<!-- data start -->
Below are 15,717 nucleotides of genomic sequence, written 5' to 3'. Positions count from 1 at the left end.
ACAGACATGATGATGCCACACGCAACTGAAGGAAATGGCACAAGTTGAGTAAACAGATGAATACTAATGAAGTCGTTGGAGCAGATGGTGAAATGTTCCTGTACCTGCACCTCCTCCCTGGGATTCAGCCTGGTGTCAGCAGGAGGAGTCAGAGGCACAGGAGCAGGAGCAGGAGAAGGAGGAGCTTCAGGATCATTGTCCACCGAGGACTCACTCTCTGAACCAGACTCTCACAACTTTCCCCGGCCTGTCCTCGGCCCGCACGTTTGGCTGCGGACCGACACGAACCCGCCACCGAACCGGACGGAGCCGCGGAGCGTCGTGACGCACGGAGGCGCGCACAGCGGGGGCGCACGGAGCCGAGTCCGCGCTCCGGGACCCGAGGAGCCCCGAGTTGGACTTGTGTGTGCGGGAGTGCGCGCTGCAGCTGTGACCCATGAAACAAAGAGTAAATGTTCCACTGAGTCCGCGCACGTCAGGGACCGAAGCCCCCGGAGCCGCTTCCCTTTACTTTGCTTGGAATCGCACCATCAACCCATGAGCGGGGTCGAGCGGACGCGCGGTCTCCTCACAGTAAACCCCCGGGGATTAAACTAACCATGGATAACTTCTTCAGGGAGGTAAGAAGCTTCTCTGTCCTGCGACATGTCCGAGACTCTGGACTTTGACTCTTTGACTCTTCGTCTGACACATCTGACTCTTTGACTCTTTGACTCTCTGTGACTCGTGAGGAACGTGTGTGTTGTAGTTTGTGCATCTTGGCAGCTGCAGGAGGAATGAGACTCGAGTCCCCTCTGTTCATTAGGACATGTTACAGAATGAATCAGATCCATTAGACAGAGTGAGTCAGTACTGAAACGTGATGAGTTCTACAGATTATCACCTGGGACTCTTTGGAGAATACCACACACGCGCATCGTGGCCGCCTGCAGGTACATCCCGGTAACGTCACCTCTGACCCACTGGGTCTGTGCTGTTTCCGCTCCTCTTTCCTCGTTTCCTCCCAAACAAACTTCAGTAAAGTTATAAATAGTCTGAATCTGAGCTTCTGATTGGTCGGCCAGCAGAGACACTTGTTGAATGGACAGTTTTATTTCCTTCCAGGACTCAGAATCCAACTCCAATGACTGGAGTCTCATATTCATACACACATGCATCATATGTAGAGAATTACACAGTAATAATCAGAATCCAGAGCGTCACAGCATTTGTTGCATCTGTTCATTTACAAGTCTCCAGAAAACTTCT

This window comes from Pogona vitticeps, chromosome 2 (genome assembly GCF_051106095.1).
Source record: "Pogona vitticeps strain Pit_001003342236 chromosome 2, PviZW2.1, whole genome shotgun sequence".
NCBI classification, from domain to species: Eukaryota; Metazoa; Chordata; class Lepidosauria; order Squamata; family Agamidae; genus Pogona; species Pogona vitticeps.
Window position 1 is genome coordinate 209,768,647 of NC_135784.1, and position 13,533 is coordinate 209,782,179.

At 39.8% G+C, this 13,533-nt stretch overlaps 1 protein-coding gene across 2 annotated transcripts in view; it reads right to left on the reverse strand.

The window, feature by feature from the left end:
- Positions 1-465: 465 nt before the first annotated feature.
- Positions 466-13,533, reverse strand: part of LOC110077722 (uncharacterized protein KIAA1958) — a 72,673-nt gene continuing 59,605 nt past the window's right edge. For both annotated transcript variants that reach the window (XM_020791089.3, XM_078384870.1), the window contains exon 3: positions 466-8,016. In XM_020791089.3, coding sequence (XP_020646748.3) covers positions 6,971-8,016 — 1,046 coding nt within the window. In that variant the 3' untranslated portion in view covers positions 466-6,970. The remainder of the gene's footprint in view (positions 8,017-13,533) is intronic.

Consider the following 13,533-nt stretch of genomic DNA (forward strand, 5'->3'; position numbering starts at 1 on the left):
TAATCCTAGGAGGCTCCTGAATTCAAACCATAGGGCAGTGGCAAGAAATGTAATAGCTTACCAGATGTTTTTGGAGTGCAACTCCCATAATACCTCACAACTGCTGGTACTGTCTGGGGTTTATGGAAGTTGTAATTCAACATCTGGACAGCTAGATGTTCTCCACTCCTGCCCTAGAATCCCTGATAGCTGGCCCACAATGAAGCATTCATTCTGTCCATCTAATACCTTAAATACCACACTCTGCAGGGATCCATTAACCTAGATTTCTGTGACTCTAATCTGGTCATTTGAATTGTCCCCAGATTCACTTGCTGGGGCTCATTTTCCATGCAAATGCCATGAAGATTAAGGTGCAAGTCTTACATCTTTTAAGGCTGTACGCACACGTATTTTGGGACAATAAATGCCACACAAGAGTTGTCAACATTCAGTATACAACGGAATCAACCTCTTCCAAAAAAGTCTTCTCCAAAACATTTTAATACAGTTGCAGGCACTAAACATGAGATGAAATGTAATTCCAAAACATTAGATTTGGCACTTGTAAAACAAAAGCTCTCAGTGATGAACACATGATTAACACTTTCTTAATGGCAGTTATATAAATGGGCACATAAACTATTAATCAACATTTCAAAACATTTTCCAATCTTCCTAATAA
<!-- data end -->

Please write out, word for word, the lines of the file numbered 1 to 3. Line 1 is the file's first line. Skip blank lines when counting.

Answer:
Below are 15,717 nucleotides of genomic sequence, written 5' to 3'. Positions count from 1 at the left end.
ACAGACATGATGATGCCACACGCAACTGAAGGAAATGGCACAAGTTGAGTAAACAGATGAATACTAATGAAGTCGTTGGAGCAGATGGTGAAATGTTCCTGTACCTGCACCTCCTCCCTGGGATTCAGCCTGGTGTCAGCAGGAGGAGTCAGAGGCACAGGAGCAGGAGCAGGAGAAGGAGGAGCTTCAGGATCATTGTCCACCGAGGACTCACTCTCTGAACCAGACTCTCACAACTTTCCCCGGCCTGTCCTCGGCCCGCACGTTTGGCTGCGGACCGACACGAACCCGCCACCGAACCGGACGGAGCCGCGGAGCGTCGTGACGCACGGAGGCGCGCACAGCGGGGGCGCACGGAGCCGAGTCCGCGCTCCGGGACCCGAGGAGCCCCGAGTTGGACTTGTGTGTGCGGGAGTGCGCGCTGCAGCTGTGACCCATGAAACAAAGAGTAAATGTTCCACTGAGTCCGCGCACGTCAGGGACCGAAGCCCCCGGAGCCGCTTCCCTTTACTTTGCTTGGAATCGCACCATCAACCCATGAGCGGGGTCGAGCGGACGCGCGGTCTCCTCACAGTAAACCCCCGGGGATTAAACTAACCATGGATAACTTCTTCAGGGAGGTAAGAAGCTTCTCTGTCCTGCGACATGTCCGAGACTCTGGACTTTGACTCTTTGACTCTTCGTCTGACACATCTGACTCTTTGACTCTTTGACTCTCTGTGACTCGTGAGGAACGTGTGTGTTGTAGTTTGTGCATCTTGGCAGCTGCAGGAGGAATGAGACTCGAGTCCCCTCTGTTCATTAGGACATGTTACAGAATGAATCAGATCCATTAGACAGAGTGAGTCAGTACTGAAACGTGATGAGTTCTACAGATTATCACCTGGGACTCTTTGGAGAATACCACACACGCGCATCGTGGCCGCCTGCAGGTACATCCCGGTAACGTCACCTCTGACCCACTGGGTCTGTGCTGTTTCCGCTCCTCTTTCCTCGTTTCCTCCCAAACAAACTTCAGTAAAGTTATAAATAGTCTGAATCTGAGCTTCTGATTGGTCGGCCAGCAGAGACACTTGTTGAATGGACAGTTTTATTTCCTTCCAGGACTCAGAATCCAACTCCAATGACTGGAGTCTCATATTCATACACACATGCATCATATGTAGAGAATTACACAGTAATAATCAGAATCCAGAGCGTCACAGCATTTGTTGCATCTGTTCATTTACAAGTCTCCAGAAAACTTCT

This window comes from Pogona vitticeps, chromosome 2 (genome assembly GCF_051106095.1).